Post-Divorce Health Care When One Spouse Is in the Military

It's critical that you understand how you and your children will obtain health care benefits after a divorce where one parent is a military service member.

It's critical that you understand how you and your children will obtain health care benefits after a divorce where one parent is a military service member. This article explains what you need to know to ensure your coverage does not lapse.

Who Qualifies for TRICARE After a Divorce?

The medical benefits program available to active duty service members, retirees, and family members is called TRICARE. To qualify, each eligible person must have complete and correct information on file with the Defense Enrollment Eligibility Reporting System (DEERS). There are a number of different types of TRICARE plans, but basic TRICARE coverage is free to a service member and the service member’s family, with no co-payments or prescription costs.

After a divorce, a service member’s children continue to qualify for TRICARE. Unfortunately for civilian spouses, unless you meet some pretty stringent requirements, you will no longer qualify once you are divorced. You get to keep your TRICARE coverage only if all of the following things are true:

  • You don’t qualify for health insurance through your own employment.
  • You haven’t remarried.
  • You meet the requirements of the 20/20/20 rule, meaning that you were married for at least 20 years, your spouse has at least 20 years of military service, and there was at least a 20-year overlap between those two time periods. (Lesser benefits are available to spouses who meet a 20/20/15 rule, meaning the overlap was at least 15 years.)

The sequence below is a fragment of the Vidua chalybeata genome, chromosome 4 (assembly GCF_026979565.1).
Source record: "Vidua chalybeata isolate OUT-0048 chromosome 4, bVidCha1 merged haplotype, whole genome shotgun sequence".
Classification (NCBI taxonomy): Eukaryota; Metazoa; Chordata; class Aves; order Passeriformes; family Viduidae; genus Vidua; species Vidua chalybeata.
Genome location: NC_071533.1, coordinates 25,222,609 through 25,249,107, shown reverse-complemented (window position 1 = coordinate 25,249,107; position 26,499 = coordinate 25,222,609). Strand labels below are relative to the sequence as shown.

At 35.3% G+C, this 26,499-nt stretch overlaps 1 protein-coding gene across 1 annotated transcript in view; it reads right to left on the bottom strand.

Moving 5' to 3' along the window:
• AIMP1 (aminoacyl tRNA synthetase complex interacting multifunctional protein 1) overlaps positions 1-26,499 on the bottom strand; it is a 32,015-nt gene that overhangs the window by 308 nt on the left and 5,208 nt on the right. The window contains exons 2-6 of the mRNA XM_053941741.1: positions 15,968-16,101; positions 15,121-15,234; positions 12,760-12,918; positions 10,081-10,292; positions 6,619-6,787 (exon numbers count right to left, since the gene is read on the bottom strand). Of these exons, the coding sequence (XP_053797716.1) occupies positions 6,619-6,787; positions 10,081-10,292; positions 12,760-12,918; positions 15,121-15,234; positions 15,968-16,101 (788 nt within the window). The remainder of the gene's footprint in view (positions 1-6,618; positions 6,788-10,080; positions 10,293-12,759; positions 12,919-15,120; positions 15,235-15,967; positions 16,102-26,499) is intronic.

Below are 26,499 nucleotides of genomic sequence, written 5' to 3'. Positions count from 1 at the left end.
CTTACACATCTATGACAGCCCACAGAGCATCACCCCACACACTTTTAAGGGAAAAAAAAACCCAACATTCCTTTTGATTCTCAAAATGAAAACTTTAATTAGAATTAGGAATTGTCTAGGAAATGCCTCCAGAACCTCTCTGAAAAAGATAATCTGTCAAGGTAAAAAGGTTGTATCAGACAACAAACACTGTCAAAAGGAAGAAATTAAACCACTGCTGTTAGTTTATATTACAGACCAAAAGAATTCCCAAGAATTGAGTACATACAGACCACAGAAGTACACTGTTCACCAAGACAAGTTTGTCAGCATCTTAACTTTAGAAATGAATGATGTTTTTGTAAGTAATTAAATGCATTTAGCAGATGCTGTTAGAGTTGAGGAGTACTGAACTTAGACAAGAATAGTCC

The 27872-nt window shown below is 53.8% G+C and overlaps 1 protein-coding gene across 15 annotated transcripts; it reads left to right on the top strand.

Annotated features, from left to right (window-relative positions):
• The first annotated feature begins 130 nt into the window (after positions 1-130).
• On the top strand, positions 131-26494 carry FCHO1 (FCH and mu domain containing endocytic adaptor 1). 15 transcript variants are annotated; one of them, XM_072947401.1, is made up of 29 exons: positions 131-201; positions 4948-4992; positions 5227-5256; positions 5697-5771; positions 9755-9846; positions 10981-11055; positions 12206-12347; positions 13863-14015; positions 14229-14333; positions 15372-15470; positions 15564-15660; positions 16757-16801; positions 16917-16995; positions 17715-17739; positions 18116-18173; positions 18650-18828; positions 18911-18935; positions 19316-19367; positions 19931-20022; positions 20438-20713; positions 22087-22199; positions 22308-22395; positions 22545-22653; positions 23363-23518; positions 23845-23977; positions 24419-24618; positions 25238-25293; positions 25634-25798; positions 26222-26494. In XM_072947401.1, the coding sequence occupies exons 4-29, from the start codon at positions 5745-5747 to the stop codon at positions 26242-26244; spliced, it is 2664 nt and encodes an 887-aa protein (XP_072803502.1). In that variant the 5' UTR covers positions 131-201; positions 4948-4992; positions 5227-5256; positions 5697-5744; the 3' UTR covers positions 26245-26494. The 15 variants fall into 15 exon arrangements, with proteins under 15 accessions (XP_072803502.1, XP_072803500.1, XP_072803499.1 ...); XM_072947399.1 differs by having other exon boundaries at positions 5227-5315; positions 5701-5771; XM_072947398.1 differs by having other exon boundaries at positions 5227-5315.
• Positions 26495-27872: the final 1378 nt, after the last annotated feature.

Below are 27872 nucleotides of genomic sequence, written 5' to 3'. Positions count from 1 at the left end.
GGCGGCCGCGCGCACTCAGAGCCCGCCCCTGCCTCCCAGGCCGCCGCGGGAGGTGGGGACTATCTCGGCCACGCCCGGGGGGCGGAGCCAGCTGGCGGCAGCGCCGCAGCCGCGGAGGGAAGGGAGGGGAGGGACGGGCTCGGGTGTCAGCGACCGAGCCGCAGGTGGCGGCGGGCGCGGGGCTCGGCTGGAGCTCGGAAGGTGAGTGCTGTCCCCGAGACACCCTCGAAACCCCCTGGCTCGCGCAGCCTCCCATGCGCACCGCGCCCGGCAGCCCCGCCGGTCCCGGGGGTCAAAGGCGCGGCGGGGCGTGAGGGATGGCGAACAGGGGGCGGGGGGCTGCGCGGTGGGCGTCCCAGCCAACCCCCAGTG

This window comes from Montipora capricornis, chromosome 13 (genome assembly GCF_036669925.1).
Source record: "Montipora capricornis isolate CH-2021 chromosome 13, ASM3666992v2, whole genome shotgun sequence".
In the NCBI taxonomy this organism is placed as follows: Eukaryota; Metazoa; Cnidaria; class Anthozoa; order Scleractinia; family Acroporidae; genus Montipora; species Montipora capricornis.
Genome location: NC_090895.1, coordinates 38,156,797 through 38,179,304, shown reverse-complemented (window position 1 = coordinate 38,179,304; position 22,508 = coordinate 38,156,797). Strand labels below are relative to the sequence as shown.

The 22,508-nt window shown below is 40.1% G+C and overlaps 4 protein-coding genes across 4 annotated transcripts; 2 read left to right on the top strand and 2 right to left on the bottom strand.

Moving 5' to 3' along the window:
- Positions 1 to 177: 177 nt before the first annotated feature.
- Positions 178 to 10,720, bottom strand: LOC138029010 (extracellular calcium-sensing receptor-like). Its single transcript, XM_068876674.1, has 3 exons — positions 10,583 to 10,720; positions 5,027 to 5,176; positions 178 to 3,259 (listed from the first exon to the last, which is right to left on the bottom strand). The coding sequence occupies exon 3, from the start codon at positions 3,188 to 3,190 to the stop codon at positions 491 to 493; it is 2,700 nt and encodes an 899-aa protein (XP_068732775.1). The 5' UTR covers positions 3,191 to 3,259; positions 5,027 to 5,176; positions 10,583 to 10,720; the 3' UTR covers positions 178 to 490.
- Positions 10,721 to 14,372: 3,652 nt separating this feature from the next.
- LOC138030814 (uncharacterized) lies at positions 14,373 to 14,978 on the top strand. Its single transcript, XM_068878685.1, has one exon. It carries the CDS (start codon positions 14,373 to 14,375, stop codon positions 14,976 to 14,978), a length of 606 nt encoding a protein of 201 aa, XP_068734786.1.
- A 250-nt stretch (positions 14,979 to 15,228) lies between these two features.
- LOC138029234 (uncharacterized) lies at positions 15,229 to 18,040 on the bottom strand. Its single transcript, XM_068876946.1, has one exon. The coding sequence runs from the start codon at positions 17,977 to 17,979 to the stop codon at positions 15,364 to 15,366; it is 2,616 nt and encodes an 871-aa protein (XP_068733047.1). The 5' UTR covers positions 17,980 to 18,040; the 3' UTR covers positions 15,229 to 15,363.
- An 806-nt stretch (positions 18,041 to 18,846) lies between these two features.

For example, say you were married in January of 1984 to a spouse who was already in military service. If your spouse is still in the military when you divorce any time after January of 2004, you’ll continue to get TRICARE coverage because you were married more than 20 years, your spouse was in the military more than 20 years, and those time periods overlap. In contrast, if you married in 1984, your spouse joined the military in 1988, and you divorced in 2006, you’d have the 20 years of marriage but not the 20 years of military service.

COBRA and CHCBP Coverage

The Consolidated Omnibus Budget Reconciliation Act (COBRA) is an insurance continuation law that sometimes provides coverage for spouses who are divorcing the person whose employment is their source of medical insurance. It does not apply to spouses in a military divorce. However, there is a plan called the Continued Health Care Benefit Program (CHCBP) that offers transitional insurance benefits designed to help you move from TRICARE to coverage through your civilian employment. CHCBP can also provide coverage for preexisting medical conditions during the period that your new policy excludes them, if any. You have only 60 days after you lose your military medical benefits to apply for CHCBP coverage, so be sure to seek coverage promptly.

You can keep CHCBP coverage for up to 36 months. It’s possible that some people may be able to keep it longer if they meet certain criteria -- they must have been enrolled in TRICARE at the time of the divorce, must not be covered under any other health insurance, must not remarry before reaching age 55, and must either receive a portion of the service member’s military retirement or be the beneficiary of the Survivor Benefit Plan. If you meet all these criteria, ask an attorney to advocate for your right to maintain your CHCBP insurance coverage.

CHCBP rates aren’t cheap, but they’re not the highest, either. For more information about CHCBP, see the Humana Military Healthcare Services website.

Other Options for Medical Benefits

If you no longer qualify for military medical benefits, it doesn’t mean that your former spouse is automatically off the hook for your health insurance or health care expenses. You may want to negotiate to have your health insurance expenses taken care of as part of your support in the overall divorce settlement package.

Adapted from Nolo's Essential Guide to Divorce, by Emily Doskow.

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